Secretary of State John Kerry's ongoing bid for a peace agreement between Israel and the Palestinian Authority might seem a quixotic mission, given decades of failed peace efforts. But paradoxically, the current turmoil in Syria might present both sides with their best opportunity for getting to "yes" in 45 years.
A major obstacle to agreement has been the split between the radical and pragmatic wings of the Palestinian movement. Whenever the pragmatic wing headed by Mahmoud Abbas seemed to be moving toward peace with Israel, the radical elements backed by Iran and Syria, Hezbollah in Lebanon and Hamas in Gaza, would do all they could to wreck the deal. Their obstruction included cross-border attacks on Israel and threats to the moderate Palestinian leadership.
In the six months since President Obama's special envoy Martin Indyk relaunched U.S. efforts to find a path to a peace agreement, the radical elements have again announced their opposition and made efforts to provoke Israel and threaten Abbas. The rising number of attacks has alarmed Israelis, particularly rockets fired from Lebanon and a sniper murder of an Israeli civilian on the Gaza border.
But it is clear that Hezbollah is preoccupied by the civil war in Syria, its main base of support. The civil war appears also to have prevented radicals based in Syria from dragging Hamas-led Gaza more deeply into a conflict with Israel.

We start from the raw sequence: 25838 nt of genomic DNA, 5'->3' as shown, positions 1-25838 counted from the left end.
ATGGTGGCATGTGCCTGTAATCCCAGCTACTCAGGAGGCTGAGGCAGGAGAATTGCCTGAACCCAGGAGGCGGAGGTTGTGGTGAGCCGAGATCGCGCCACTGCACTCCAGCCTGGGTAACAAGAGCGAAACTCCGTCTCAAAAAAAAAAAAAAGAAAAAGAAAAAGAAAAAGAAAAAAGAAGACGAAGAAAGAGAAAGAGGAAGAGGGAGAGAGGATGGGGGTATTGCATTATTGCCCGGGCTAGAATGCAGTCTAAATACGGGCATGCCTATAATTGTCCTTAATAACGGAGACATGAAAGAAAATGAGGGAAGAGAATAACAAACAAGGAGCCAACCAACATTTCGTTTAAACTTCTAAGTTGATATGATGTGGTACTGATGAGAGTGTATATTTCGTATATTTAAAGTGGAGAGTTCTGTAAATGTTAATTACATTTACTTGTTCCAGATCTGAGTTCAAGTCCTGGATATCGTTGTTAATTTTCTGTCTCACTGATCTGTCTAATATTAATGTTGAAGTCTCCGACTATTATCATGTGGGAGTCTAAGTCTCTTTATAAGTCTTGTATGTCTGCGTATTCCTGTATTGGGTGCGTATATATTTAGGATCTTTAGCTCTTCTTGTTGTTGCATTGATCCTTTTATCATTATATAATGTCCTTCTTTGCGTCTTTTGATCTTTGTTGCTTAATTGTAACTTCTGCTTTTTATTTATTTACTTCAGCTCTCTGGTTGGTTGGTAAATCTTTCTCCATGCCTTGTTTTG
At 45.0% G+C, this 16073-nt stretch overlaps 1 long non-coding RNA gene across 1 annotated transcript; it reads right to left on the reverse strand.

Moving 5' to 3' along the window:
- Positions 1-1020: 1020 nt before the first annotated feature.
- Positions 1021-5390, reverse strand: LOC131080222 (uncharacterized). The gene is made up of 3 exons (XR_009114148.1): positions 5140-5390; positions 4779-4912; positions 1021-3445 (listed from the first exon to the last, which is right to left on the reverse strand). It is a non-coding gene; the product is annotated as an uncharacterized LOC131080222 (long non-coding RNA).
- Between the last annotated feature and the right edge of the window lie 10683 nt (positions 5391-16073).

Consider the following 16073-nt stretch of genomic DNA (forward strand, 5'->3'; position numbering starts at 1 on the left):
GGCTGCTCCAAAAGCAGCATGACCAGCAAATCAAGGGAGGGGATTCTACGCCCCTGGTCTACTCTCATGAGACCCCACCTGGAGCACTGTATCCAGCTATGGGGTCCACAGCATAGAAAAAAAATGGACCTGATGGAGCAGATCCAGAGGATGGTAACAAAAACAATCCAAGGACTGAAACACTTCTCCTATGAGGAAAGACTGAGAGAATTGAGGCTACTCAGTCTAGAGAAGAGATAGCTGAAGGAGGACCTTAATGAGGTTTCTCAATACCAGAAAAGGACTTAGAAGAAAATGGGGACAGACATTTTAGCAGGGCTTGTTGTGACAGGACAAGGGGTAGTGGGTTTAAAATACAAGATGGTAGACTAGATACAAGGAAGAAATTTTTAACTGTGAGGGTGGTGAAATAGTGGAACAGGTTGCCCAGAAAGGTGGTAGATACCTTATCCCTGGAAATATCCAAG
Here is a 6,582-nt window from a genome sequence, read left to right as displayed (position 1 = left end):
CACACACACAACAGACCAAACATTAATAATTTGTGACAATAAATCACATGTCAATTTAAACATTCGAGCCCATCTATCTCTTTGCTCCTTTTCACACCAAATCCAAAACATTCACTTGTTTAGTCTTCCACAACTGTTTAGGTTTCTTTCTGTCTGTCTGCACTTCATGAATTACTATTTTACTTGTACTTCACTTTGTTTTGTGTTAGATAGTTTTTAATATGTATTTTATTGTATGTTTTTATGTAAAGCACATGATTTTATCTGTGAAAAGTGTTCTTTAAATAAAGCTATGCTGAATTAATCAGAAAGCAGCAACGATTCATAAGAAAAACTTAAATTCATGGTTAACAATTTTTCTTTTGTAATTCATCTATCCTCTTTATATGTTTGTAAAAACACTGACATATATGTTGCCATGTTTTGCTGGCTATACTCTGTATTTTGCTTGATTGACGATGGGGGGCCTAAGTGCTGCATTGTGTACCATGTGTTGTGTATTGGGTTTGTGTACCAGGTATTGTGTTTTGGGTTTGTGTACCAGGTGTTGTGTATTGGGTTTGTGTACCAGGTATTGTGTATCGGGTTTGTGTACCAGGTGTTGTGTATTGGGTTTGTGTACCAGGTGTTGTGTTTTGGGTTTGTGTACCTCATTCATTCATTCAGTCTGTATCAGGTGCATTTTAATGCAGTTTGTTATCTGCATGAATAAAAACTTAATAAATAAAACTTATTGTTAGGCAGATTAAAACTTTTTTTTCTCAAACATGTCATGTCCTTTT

Over the past six months Ambassador Indyk has been able to persuade Israel to release a significant number of Palestinian prisoners despite Israeli fears that they will commit acts of terrorism against Israel. And he has been able to persuade Mr. Abbas that he will make more progress toward a peace agreement if he goes along with the current U.S. plan than if he takes his case to the United Nations, which he threatened to do in 2012.
Meanwhile, the U.S. team has shuttled between the two sides, finding points on which they agree and identifying issues that need to be resolved by further direct negotiation.
Mr. Kerry's current objective is to get the two sides to sign off on what the State Department is calling a "framework" document that spells out areas of agreement and identifies specific areas of disagreement needing further negotiation. The U.S. will then offer specific suggestions for resolving the problem areas.
There have been hints that President Obama may agree to free convicted Israeli spy Jonathan Pollard as an inducement to Israeli cooperation in reaching an agreement.
The window of opportunity may be limited, hence Mr. Kerry's urgency in trying to get both sides across the finish line in the next four months.
The repeated efforts to broker Mideast peace have generally met with failure, even when success appeared within grasp. But that's no reason not to make the effort again and again to defuse the powder keg whenever the opportunity presents itself. Diplomacy has limits, but it's a welcome alternative to carnage.
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